Nothing tickles the human imagination like the possible existence of a character shrouded in mist and legend from times long past. The notorious Queen of Sheeba or Bilqis in Arabic (or Makeda as she is referred to in Ethiopia), fits this description like a glove - which is why we are still talking about this elusive woman today.
The first mention of Queen of Sheba can be traced to the Bible and the Quran, which makes the story even more compelling.
Regardless of evidence supporting (or not) her existence, it is widely thought that she hailed from today’s Ethiopia, and they certainly hold her in high regard to this day. In fact, for Ethiopian people, she is the emblem that defines their identity as a nation. They believe she is the founder of the Solomonic Dynasty, which ended with the death of Haile Selassie in 1975.
The Queen of Sheeba in the Bible and the Quran
In both stories, the Queen of Sheba is a powerful, wise, and clever woman who ruled northwest Africa. Unsurprisingly, these two stories continue in much the same way since both describe that the Queen of Sheeba visited the famous King Solomon. Also, in both these narratives, she comes bearing tremendous gifts of gold, exotic spices, and precious stones. She had come to the Holy City because she had heard of King Solomon’s great wisdom, and she wanted to test it with some riddles.
Additionally, since her people worshiped the Sun, Kind Soloman set out to turn her into a believer. Apparently, since Soloman was able to answer all her questions, she indeed renounces her pagan ways and embraces God/Allah/Yahweh. Ultimately, when she goes back to her kingdom, her people also embrace the new faith. Of course, it must be mentioned that King Solomon lived before Judaism, Christianity, and Islam split, which accounts for the similarity in these stories.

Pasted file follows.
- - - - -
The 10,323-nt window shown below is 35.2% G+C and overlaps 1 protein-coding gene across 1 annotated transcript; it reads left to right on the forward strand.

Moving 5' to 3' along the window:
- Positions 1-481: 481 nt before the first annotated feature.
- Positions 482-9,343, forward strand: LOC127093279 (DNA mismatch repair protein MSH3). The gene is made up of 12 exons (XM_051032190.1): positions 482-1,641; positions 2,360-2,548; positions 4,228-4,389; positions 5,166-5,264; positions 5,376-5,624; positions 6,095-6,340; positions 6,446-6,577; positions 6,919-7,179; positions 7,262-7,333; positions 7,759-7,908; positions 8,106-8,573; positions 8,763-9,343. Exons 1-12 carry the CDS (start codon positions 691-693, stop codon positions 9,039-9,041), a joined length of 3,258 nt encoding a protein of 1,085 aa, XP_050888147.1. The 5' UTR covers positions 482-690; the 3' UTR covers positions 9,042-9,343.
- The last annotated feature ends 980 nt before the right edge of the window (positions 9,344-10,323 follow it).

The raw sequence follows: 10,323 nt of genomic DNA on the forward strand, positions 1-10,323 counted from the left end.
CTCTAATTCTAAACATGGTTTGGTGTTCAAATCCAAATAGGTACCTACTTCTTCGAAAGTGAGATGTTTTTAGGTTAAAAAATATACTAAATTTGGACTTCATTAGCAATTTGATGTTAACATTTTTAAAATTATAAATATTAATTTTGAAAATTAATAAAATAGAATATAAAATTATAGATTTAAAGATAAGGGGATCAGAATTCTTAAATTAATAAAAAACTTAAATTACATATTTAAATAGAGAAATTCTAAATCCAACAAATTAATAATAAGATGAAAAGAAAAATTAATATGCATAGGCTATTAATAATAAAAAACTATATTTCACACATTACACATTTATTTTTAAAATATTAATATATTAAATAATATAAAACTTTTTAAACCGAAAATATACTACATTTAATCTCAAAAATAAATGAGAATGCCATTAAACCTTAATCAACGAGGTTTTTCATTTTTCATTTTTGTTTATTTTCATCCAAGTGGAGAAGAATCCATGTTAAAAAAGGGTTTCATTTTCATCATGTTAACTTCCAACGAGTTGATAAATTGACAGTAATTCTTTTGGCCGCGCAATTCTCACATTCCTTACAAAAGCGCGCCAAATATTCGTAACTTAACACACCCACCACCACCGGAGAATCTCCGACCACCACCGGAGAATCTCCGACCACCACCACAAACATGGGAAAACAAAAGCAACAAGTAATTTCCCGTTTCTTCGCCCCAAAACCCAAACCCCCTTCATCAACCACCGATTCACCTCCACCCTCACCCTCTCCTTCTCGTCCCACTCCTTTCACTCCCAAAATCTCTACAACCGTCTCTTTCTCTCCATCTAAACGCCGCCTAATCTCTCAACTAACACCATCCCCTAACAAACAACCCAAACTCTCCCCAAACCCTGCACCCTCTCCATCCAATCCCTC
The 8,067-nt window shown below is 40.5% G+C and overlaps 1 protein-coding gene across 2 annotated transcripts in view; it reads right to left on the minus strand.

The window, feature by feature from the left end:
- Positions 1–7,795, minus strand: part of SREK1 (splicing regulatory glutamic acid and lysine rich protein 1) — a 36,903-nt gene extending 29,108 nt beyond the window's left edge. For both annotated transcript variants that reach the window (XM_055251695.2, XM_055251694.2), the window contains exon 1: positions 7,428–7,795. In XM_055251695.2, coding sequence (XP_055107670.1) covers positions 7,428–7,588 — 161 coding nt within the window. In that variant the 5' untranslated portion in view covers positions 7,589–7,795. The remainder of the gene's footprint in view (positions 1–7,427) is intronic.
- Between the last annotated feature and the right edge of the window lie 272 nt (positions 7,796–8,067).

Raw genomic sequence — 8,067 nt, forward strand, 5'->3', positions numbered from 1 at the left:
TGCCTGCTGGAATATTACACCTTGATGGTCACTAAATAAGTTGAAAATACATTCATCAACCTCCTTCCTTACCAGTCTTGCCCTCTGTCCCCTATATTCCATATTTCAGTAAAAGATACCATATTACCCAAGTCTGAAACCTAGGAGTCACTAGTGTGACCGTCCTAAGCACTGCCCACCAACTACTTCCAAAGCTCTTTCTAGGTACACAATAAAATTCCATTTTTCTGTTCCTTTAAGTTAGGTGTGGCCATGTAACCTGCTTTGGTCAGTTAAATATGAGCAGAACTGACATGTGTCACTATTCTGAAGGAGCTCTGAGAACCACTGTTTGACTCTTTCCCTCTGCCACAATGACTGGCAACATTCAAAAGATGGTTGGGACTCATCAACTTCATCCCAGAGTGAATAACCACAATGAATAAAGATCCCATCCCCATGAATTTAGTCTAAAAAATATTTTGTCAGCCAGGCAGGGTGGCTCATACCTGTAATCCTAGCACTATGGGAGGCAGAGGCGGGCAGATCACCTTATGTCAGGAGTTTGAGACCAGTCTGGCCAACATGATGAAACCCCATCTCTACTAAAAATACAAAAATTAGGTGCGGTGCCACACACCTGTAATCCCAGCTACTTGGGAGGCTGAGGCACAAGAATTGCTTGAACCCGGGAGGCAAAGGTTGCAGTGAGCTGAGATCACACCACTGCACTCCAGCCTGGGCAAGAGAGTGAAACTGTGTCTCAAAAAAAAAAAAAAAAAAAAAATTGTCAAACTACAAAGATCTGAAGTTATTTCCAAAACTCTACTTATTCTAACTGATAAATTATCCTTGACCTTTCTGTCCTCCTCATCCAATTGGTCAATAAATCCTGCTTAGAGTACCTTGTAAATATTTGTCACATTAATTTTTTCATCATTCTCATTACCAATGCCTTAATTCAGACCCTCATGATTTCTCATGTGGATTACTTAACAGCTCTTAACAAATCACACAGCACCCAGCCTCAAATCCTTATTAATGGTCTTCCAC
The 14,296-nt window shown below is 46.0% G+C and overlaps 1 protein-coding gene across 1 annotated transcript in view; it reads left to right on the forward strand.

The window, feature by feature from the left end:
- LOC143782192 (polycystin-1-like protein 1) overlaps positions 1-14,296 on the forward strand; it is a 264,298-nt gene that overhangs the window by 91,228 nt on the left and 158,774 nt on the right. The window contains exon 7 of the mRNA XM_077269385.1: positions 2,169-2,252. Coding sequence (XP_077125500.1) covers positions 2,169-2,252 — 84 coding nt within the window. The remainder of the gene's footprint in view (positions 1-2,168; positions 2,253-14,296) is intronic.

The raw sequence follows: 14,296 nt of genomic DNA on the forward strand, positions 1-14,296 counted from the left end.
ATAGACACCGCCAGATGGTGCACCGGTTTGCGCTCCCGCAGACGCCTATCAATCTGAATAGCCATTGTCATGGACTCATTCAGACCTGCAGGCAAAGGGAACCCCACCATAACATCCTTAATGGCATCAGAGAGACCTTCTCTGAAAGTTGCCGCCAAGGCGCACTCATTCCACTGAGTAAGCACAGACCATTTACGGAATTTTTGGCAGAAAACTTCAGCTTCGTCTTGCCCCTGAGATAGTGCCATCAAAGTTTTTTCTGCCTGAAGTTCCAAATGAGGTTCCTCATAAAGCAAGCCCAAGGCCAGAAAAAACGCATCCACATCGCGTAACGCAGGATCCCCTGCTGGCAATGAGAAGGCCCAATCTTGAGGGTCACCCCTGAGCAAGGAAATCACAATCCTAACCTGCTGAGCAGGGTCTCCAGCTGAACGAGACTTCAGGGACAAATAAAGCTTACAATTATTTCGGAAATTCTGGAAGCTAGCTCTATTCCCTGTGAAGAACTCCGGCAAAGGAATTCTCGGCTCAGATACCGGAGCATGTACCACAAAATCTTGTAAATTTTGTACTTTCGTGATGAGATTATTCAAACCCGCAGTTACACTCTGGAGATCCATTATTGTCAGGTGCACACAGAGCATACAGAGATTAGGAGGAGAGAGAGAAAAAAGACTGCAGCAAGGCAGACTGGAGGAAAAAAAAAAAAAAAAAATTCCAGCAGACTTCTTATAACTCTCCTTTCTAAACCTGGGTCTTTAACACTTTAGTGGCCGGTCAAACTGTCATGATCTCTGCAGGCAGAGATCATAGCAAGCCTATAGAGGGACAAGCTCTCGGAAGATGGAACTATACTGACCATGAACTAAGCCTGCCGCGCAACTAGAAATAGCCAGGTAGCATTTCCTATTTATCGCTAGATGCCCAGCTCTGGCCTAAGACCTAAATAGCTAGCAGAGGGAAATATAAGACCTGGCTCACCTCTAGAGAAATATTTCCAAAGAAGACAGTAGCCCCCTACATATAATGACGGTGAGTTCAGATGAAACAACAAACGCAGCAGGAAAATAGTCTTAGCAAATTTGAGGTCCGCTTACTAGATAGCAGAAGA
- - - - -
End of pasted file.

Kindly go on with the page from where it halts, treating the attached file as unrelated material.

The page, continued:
The Twist in Kebra Nagast
However, while the Bible simply states that the Queen of Sheba returned to her people bringing with her the faith, in Kebra Nagast, which is Ethiopian foundation story and national epic, she returned pregnant with King Solomon’s son.
She gave birth to the boy, and he was called Menilek and thus started the Solomonic dynasty, which ended in 1975 when Haile Selassie died.
The story states that Menilek returned to see his father many years later, and even though King Solomon asked him to stay and rule with him, Menilek returned home and took with him the Ark of the Covenant. He took the Ark back to Aksum where is still kept today, in St Mary’s Church, in a specially built treasury.
What Does Archaeology Say?
Sadly, very little. While some argue that the land of Sheba or “Saba” (the Arabic version of the Hebrew word Sheba) designates the Saben kingdom, which is in present-day Yemen, which makes the existence of this woman possible, conclusive evidence is missing. And while many believe the numerous stories must be based on something, to this day, nobody can say for certain that the mysterious Queen of Sheba truly existed. However, archaeologists and historians are still trying to unearth evidence. However, to this day, the tales continue and hold the interest of many across the world.